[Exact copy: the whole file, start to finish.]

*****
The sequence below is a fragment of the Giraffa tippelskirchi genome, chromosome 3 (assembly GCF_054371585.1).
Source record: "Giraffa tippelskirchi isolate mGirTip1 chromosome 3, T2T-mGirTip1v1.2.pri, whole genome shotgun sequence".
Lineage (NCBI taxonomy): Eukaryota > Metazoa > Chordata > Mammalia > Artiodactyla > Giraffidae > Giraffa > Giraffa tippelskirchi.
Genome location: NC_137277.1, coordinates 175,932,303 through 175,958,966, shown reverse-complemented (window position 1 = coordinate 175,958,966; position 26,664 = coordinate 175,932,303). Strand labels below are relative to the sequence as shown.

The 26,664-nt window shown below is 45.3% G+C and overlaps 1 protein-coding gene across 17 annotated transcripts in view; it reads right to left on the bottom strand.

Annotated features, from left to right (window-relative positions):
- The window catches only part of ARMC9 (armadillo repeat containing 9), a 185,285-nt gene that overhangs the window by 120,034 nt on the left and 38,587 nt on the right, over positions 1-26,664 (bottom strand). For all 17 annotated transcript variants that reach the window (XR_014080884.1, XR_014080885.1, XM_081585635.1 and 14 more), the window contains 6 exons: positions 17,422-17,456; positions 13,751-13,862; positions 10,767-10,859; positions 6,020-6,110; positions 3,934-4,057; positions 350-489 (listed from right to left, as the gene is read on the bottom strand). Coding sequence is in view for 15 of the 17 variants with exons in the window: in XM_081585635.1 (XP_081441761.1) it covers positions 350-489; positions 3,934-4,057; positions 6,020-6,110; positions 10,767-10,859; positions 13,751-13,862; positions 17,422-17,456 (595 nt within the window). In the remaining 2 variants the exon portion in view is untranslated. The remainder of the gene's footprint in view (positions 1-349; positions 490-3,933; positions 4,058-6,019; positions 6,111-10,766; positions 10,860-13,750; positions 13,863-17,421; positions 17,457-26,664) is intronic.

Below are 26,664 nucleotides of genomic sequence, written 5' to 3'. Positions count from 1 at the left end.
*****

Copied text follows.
The sequence below is a fragment of the Giraffa tippelskirchi genome, chromosome 3 (assembly GCF_054371585.1).
Source record: "Giraffa tippelskirchi isolate mGirTip1 chromosome 3, T2T-mGirTip1v1.2.pri, whole genome shotgun sequence".
Lineage (NCBI taxonomy): Eukaryota > Metazoa > Chordata > Mammalia > Artiodactyla > Giraffidae > Giraffa > Giraffa tippelskirchi.
Genome location: NC_137277.1, coordinates 175,932,303 through 175,958,966, shown reverse-complemented (window position 1 = coordinate 175,958,966; position 26,664 = coordinate 175,932,303). Strand labels below are relative to the sequence as shown.

The 26,664-nt window shown below is 45.3% G+C and overlaps 1 protein-coding gene across 17 annotated transcripts in view; it reads right to left on the bottom strand.

Annotated features, from left to right (window-relative positions):
- The window catches only part of ARMC9 (armadillo repeat containing 9), a 185,285-nt gene that overhangs the window by 120,034 nt on the left and 38,587 nt on the right, over positions 1-26,664 (bottom strand). For all 17 annotated transcript variants that reach the window (XR_014080884.1, XR_014080885.1, XM_081585635.1 and 14 more), the window contains 6 exons: positions 17,422-17,456; positions 13,751-13,862; positions 10,767-10,859; positions 6,020-6,110; positions 3,934-4,057; positions 350-489 (listed from right to left, as the gene is read on the bottom strand). Coding sequence is in view for 15 of the 17 variants with exons in the window: in XM_081585635.1 (XP_081441761.1) it covers positions 350-489; positions 3,934-4,057; positions 6,020-6,110; positions 10,767-10,859; positions 13,751-13,862; positions 17,422-17,456 (595 nt within the window). In the remaining 2 variants the exon portion in view is untranslated. The remainder of the gene's footprint in view (positions 1-349; positions 490-3,933; positions 4,058-6,019; positions 6,111-10,766; positions 10,860-13,750; positions 13,863-17,421; positions 17,457-26,664) is intronic.

Below are 26,664 nucleotides of genomic sequence, written 5' to 3'. Positions count from 1 at the left end.